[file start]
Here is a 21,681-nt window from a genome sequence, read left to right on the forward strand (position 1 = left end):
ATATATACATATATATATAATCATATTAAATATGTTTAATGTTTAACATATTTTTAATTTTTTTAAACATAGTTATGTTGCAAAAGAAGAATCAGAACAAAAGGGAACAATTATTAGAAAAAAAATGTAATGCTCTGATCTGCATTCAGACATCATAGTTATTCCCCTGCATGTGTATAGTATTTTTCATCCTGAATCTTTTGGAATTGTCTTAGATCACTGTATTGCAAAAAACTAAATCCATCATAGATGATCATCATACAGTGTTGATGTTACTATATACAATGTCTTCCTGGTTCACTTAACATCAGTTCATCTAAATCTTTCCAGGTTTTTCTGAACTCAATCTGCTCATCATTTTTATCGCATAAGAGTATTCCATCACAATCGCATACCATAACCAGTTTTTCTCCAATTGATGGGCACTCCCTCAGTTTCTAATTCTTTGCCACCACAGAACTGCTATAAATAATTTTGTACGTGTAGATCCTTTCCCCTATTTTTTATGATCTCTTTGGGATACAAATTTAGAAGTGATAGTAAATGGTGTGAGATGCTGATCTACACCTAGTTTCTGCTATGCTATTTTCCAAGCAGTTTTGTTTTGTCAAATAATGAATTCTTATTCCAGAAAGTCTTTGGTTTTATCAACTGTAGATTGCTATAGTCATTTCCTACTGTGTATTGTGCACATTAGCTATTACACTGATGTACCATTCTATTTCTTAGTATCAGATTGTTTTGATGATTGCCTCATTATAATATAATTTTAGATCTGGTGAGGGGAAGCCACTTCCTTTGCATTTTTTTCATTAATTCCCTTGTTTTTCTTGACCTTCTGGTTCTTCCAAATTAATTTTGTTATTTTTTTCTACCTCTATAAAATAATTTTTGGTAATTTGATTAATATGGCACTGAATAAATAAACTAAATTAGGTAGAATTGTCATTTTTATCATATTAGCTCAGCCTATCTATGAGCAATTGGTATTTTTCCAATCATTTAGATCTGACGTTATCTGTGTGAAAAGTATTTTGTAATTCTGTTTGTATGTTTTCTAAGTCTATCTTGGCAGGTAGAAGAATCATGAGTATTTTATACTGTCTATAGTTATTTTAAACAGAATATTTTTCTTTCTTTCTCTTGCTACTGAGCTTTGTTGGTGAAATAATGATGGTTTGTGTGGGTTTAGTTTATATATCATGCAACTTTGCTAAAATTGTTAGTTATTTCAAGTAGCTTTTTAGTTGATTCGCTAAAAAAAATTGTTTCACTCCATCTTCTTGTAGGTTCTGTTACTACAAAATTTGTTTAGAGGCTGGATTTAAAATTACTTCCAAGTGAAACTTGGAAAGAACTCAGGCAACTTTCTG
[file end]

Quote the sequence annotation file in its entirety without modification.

Here is a 21,681-nt window from a genome sequence, read left to right on the forward strand (position 1 = left end):
ATATATACATATATATATAATCATATTAAATATGTTTAATGTTTAACATATTTTTAATTTTTTTAAACATAGTTATGTTGCAAAAGAAGAATCAGAACAAAAGGGAACAATTATTAGAAAAAAAATGTAATGCTCTGATCTGCATTCAGACATCATAGTTATTCCCCTGCATGTGTATAGTATTTTTCATCCTGAATCTTTTGGAATTGTCTTAGATCACTGTATTGCAAAAAACTAAATCCATCATAGATGATCATCATACAGTGTTGATGTTACTATATACAATGTCTTCCTGGTTCACTTAACATCAGTTCATCTAAATCTTTCCAGGTTTTTCTGAACTCAATCTGCTCATCATTTTTATCGCATAAGAGTATTCCATCACAATCGCATACCATAACCAGTTTTTCTCCAATTGATGGGCACTCCCTCAGTTTCTAATTCTTTGCCACCACAGAACTGCTATAAATAATTTTGTACGTGTAGATCCTTTCCCCTATTTTTTATGATCTCTTTGGGATACAAATTTAGAAGTGATAGTAAATGGTGTGAGATGCTGATCTACACCTAGTTTCTGCTATGCTATTTTCCAAGCAGTTTTGTTTTGTCAAATAATGAATTCTTATTCCAGAAAGTCTTTGGTTTTATCAACTGTAGATTGCTATAGTCATTTCCTACTGTGTATTGTGCACATTAGCTATTACACTGATGTACCATTCTATTTCTTAGTATCAGATTGTTTTGATGATTGCCTCATTATAATATAATTTTAGATCTGGTGAGGGGAAGCCACTTCCTTTGCATTTTTTTCATTAATTCCCTTGTTTTTCTTGACCTTCTGGTTCTTCCAAATTAATTTTGTTATTTTTTTCTACCTCTATAAAATAATTTTTGGTAATTTGATTAATATGGCACTGAATAAATAAACTAAATTAGGTAGAATTGTCATTTTTATCATATTAGCTCAGCCTATCTATGAGCAATTGGTATTTTTCCAATCATTTAGATCTGACGTTATCTGTGTGAAAAGTATTTTGTAATTCTGTTTGTATGTTTTCTAAGTCTATCTTGGCAGGTAGAAGAATCATGAGTATTTTATACTGTCTATAGTTATTTTAAACAGAATATTTTTCTTTCTTTCTCTTGCTACTGAGCTTTGTTGGTGAAATAATGATGGTTTGTGTGGGTTTAGTTTATATATCATGCAACTTTGCTAAAATTGTTAGTTATTTCAAGTAGCTTTTTAGTTGATTCGCTAAAAAAAATTGTTTCACTCCATCTTCTTGTAGGTTCTGTTACTACAAAATTTGTTTAGAGGCTGGATTTAAAATTACTTCCAAGTGAAACTTGGAAAGAACTCAGGCAACTTTCTG